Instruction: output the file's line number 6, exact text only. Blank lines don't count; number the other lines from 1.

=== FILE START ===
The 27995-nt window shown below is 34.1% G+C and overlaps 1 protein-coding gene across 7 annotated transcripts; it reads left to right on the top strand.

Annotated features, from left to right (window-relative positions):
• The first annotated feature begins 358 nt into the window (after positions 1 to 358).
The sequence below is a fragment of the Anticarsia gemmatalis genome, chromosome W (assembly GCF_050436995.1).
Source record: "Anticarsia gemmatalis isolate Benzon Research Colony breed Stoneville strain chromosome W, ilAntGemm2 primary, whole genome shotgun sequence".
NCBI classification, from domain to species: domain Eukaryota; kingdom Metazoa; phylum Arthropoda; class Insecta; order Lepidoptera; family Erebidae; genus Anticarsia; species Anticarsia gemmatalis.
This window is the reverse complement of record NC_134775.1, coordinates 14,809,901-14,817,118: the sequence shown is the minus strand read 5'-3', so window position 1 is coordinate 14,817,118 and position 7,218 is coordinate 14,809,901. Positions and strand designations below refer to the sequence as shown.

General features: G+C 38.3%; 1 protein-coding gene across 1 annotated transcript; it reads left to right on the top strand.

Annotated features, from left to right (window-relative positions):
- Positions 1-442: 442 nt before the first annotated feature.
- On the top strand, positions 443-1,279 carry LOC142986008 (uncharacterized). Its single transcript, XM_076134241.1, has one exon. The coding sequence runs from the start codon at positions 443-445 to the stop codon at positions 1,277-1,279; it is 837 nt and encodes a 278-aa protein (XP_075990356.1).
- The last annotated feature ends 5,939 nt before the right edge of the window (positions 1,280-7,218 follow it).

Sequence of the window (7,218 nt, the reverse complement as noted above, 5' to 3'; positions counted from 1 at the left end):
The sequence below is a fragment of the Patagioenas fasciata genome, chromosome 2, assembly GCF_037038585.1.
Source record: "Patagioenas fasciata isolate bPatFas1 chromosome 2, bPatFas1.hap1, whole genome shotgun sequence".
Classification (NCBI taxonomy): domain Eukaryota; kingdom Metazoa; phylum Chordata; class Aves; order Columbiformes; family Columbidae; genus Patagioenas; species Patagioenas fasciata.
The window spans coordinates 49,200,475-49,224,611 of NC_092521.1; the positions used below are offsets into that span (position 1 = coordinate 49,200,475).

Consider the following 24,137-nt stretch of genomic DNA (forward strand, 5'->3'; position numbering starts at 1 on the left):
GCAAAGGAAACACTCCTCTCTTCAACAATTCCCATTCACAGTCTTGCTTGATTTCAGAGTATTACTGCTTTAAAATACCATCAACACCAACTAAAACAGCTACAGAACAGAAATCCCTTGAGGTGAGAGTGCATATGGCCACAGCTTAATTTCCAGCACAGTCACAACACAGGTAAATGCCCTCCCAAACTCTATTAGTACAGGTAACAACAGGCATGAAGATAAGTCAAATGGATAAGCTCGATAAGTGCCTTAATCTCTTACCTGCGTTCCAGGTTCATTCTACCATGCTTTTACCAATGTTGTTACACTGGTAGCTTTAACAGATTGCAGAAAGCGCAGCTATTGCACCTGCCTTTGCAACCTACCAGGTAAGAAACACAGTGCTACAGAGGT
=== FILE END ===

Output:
NCBI classification, from domain to species: domain Eukaryota; kingdom Metazoa; phylum Arthropoda; class Insecta; order Lepidoptera; family Erebidae; genus Anticarsia; species Anticarsia gemmatalis.